6 : 5... 4... 3... Blast off !... 2... 1...

Cyrano has taken his leave of Monsieur de Montmagny. When Quebec city celebrates its 400th anniversary in 2008, it might consider erecting a monument to Cyrano de Bergerac at the Place Royale, the launching site of the space age in literature.

As soon as the Moon had risen, I went out into the woods, thinking hard about how I might set about accomplishing my plan. Finally, one day, on the eve of the festival of St. John the Baptist, a council was being held in the fort to decide whether to help the Hurons against the Iroquois. I went out alone behind the settlement to the top of a small mountain. This is what I did:

I constructed a machine that I imagined was capable of taking me as high as I wanted to go. I launched myself into the air from the edge of a cliff. But I had miscalculated, and I crashed into the valley below.

I returned to my room, quite rumpled but not discouraged. I took some beef marrow and slathered it all over my body, which was bruised from head to toe. I fortified my courage with a bottle of cordial and went back for my machine. I didn’t find it.

Some soldiers had been sent into the forest to cut wood for the bonfire to be lit on the eve of the festival of St. John the Baptist. They had chanced upon it and brought it to the fort. They wondered for a while what it might be until someone found its spring. A few of them said that it would be a good idea to attach some rockets to it. When they shot it into the air, the spring would flap the big wings so that everybody would think the machine was a fire dragon.

I searched for a long time and finally found it in the middle of the Quebec town square, just as they were setting fire to it. Overcome by the pain of seeing my handiwork in such great peril, I ran and grabbed the arm of the soldier who was lighting the fire. I tore the fuse away from him and, furious, threw myself into my machine to break down the contraption surrounding it. But I was too late. Hardly had I stepped inside when I found myself propelled into the clouds.

I was terrified, but my mind was not too upset for me to remember all that happened at that moment. I can tell you, then, that the fire burned out a bank of rockets (which had been linked together in rows of six with a hook at the edge of each set of half-dozen). Another stage ignited, then another, so that the danger in the gunpowder was left behind as it burned. When the material was used up, the scaffolding was gone. I was thinking that all I had left to do was ram my head against some mountain when I felt (without moving in the slightest) that I was still going up. My machine separated from me, and I saw it fall back to earth.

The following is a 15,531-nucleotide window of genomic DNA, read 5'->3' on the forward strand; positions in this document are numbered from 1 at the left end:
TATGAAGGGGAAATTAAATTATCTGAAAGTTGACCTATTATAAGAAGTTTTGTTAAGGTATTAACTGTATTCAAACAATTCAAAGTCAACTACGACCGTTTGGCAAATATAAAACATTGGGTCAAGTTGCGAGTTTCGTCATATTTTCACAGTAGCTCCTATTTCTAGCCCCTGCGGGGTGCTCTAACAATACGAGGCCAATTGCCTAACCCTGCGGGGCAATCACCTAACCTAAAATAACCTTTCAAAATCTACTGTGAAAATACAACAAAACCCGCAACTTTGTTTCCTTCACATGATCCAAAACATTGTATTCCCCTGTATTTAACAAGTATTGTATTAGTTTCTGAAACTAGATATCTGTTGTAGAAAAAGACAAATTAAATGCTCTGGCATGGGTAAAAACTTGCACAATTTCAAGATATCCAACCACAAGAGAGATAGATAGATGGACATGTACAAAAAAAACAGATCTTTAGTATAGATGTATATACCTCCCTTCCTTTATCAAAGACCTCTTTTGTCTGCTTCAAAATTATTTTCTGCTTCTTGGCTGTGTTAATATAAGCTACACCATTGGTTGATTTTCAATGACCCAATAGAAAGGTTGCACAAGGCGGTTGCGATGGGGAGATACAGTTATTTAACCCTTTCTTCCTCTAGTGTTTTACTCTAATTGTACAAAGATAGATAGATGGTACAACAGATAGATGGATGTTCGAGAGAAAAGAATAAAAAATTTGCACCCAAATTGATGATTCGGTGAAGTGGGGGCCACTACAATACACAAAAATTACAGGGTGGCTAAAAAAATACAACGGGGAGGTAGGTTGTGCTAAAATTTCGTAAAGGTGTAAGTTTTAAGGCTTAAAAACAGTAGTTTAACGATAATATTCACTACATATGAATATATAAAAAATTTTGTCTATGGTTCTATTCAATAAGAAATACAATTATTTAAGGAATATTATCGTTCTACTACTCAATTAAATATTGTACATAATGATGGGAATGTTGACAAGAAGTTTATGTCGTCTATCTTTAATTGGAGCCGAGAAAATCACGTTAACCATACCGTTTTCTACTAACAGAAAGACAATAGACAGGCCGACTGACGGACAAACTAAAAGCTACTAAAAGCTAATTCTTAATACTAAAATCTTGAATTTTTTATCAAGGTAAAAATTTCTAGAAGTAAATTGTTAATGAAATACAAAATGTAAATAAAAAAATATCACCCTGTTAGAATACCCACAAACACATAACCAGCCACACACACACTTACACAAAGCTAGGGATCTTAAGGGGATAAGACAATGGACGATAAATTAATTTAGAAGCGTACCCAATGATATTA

This extraordinary adventure filled me with such uncommon joy that in my delight to see myself freed from certain peril I had the impudence to analyze the situation. As I was seeking with eyes and thought the cause of this miracle, I noticed that my skin was swollen and still greasy from the marrow I had rubbed on to treat the bruises I had suffered in my fall from the cliff. I realized that the Moon was waning and that in its last quarter it is accustomed to sucking animal marrow. It was drinking in all the more what I had smeared on myself because that globe was closer to me, and the clouds that were in the way did not diminish its force.

When I had gone — as I have calculated since then — much more than three-fourths of the way from the earth to the Moon, I suddenly realized I was falling head downwards without having turned around in any way. Even so I might not have noticed it had I not felt the weight of my body above my head. I realized that I was actually not falling back to our world. I was between two moons and saw very clearly that I was moving away from one and approaching the other. I was very sure that the larger was the Earth: after a day or two of travelling, the receding refractions of sunlight blurred the diversity of shapes and weather, and the Earth appeared to me as only a large golden plate, much like the other moon. That made me think that I was coming down towards the Moon, but I happened to remember that I had begun to fall only after going three-fourths of the distance.

“Since,” I said to myself, “the Moon’s mass is less than the Earth’s, its sphere of activity must be less extensive, which has caused me to feel the force exerted by its center when I am nearer to it than to the Earth.”

You have to give a seminar on space travel this evening to the greatest minds of the 17th century. Hop into your time machine and set the dial for minus 350 years or so. As you stride confidently into the room, you notice that your audience seems to be dressed for a remake of The Three Musketeers: big hats, capes... but their boots and costumes are muddy from travel on horseback. The weather is cool, and the heating in the room leaves a lot to be desired.

Undaunted, you begin with a description of the airplane. Then proceed to jet-assisted take-offs, multi-stage launch vehicles, the gravitational fields of planetary masses, lunar insertion trajectories... until you realize that you are speaking the language of 21st-century technology but your audience is hearing only gibberish. You ask Cyrano to translate, and he tells them this story. Delighted, your audience says, “So that’s what you were talking about! We must philosophize upon it...”